Mr. Hill was born in Manhattan, Kan., the son of a lawyer and a homemaker. He studied drama at Kansas State University in Manhattan just as students on college campuses nationwide began protesting over civil rights and the Vietnam War. He became an activist, too, and left school before graduating, settling during the mid-1960s in Chicago, where he worked for the Socialist Workers Party.
A few years later, he married, and the couple in 1969 had a son, Vincent Ray, named after a Minnesota union organizer. At the request of the Socialist Workers Party, the family moved to the San Francisco Bay area in 1970 to help in anti-Vietnam War protests, said Vincent Hill of Decatur, Ga. The couple also actively supported labor protests, including the farm workers' strike and boycott against grape growers.
"Some of my early memories are going to the grocery store and wanting to buy some grapes and being told we can't buy grapes," the son said. "I didn't grow up eating a lot of grapes in California."
After several years, Mr. Hill once more was asked by the Socialist Workers Party to move, this time to the East Coast, his son said. The family lived briefly in Washington until moving to Baltimore in 1975.
As the Vietnam War wound down, Mr. Hill refocused his activities on union-building, his son said. To be part of the community he was trying to organize, Mr. Hill enrolled in an apprenticeship program through what is now Local 486 of the United Association of Journeymen and Apprentices of the Plumbing and Pipefitting Industry of the United States and Canada. He became a steamfitter, working in the Baltimore area on a wide range of projects, including some at Bethlehem Steel's Sparrows Point plant.
He remained a steamfitter until 2006, switching to work as a stationary engineer for Maryland's Department of General Services until his retirement this year.
By the late 1970s, his marriage ended. Mr. Hill continued to actively support human rights and progressive politics, and it was through those efforts that he met his wife, Deborah Bedwell. She had gone to a community meeting in 1979 to learn more about the Iran hostage crisis, and Mr. Hill was one of the panelists.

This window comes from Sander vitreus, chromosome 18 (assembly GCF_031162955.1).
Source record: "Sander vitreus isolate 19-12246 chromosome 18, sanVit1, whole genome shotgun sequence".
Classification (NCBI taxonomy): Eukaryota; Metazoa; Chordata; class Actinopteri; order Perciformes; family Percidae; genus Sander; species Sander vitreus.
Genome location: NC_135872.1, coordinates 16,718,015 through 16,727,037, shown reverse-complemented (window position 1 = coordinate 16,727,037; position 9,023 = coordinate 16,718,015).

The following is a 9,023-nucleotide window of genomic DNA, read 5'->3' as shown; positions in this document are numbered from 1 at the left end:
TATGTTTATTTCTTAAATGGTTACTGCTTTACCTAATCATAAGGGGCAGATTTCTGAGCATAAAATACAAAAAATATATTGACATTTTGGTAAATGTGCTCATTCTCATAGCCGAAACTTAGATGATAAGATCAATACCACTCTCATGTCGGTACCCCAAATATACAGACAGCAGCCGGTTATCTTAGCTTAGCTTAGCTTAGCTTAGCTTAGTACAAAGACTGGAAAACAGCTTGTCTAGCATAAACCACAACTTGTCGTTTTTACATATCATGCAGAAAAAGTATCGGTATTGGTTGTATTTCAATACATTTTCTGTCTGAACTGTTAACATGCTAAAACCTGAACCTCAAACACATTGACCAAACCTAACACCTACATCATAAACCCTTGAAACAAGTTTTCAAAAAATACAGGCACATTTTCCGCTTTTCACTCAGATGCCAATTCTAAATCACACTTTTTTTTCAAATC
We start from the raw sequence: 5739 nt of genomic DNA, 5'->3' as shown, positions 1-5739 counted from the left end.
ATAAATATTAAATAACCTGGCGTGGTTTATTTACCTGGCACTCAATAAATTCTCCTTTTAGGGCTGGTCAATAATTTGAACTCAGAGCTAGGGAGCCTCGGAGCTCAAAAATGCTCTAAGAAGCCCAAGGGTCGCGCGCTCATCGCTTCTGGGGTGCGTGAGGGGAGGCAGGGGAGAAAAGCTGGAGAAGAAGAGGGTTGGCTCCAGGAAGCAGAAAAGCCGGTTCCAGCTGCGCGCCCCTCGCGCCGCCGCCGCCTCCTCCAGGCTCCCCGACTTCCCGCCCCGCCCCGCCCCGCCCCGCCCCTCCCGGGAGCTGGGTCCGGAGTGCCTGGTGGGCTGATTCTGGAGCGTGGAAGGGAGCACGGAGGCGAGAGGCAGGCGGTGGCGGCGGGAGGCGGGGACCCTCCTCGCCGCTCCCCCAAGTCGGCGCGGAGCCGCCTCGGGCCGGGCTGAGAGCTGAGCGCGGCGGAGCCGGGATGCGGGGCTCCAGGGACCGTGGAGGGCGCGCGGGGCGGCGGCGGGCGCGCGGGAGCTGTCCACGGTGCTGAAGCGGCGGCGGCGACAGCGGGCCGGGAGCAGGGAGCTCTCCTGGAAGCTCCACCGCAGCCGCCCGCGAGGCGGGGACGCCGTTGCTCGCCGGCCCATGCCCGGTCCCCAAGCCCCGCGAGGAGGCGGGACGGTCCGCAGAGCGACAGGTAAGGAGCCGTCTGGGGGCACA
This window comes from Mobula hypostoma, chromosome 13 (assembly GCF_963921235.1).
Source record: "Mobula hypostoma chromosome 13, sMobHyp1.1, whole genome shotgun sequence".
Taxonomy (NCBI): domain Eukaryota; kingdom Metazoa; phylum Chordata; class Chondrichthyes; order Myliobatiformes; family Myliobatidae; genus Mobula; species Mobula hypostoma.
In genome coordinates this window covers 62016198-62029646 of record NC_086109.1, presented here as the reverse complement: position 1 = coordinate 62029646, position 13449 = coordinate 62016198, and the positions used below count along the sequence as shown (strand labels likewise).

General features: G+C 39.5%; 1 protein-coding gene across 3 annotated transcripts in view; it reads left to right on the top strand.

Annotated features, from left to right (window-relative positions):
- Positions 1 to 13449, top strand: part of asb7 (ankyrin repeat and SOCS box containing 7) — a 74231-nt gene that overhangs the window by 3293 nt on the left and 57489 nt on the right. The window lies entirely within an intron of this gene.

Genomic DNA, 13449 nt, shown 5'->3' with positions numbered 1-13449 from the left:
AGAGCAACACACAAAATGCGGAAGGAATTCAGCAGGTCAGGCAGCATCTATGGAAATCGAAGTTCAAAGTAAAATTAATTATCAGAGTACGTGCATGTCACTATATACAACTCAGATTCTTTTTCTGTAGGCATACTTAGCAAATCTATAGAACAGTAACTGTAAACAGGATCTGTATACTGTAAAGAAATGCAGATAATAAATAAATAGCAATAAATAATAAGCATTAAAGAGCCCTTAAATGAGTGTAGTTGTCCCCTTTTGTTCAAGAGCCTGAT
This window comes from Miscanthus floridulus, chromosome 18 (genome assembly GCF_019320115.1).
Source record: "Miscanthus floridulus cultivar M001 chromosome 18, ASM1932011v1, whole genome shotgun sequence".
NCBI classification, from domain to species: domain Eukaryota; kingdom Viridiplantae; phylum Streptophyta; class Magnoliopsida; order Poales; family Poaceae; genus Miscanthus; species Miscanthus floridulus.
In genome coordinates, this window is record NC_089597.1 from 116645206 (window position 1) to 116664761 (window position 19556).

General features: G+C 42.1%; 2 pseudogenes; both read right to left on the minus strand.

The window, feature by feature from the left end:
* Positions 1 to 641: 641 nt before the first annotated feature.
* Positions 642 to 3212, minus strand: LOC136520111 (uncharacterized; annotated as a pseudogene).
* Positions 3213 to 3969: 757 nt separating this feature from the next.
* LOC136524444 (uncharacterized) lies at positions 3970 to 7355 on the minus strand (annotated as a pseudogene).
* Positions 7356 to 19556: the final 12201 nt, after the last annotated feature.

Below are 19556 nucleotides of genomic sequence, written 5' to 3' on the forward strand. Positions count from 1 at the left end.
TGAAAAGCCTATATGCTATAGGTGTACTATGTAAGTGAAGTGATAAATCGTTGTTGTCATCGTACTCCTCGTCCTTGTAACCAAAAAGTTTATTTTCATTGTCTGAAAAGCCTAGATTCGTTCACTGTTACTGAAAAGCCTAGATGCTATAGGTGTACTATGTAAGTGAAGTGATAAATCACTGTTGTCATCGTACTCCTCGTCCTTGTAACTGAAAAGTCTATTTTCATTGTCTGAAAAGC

"He was very knowledgeable and well-read about international and national political issues where human rights were concerned," Mrs. Bedwell said.
Afterward, Mr. Hill approached her to ask whether she had any questions. The two single parents discovered they had much in common, including a love of jazz, Mrs. Bedwell said. Within a year, the two combined households and officially married in 2000.
At the time of their meeting, Mrs. Bedwell was a potter and working on launching Baltimore Clayworks, a nonprofit ceramic arts center. The center's founding director, she said her husband supported Clayworks by using his skills to weld the gas-fired kilns and maintain the heating system for several years until the center could afford to hire someone. He also volunteered at Clayworks' fundraisers over the years.
"He understood the vision of the place and wanted to help it succeed," said Pat Halle, a longtime member artist at Clayworks. He also was devoted to supporting his wife and her life's work, Halle added.
Mrs. Bedwell said her husband became a lover of art and the artist community, telling her, "The artists at Baltimore Clayworks have enriched my life immeasurably."
Mr. Hill's other interests that he shared with his wife include adopting Shetland sheepdogs, or Shelties, and traveling to the Yucatan Peninsula in Mexico.
A memorial service for Mr. Hill will be held at 3 p.m. Nov. 3 at Stony Run Friends Meeting, 5116 N. Charles St.
In addition to his wife and son, survivors include a stepson, Edward Bedwell of Frederick; three sisters, Kaye Porter of Omaha, Neb., Joyce Leiker of Denver, and Patti Elam of Overland Park, Kan.; and four grandchildren. An earlier marriage to the former Annemarie Catrambone ended in divorce.
An earlier version of this article misstated the date Hill died. The Baltimore Sun regrets the error.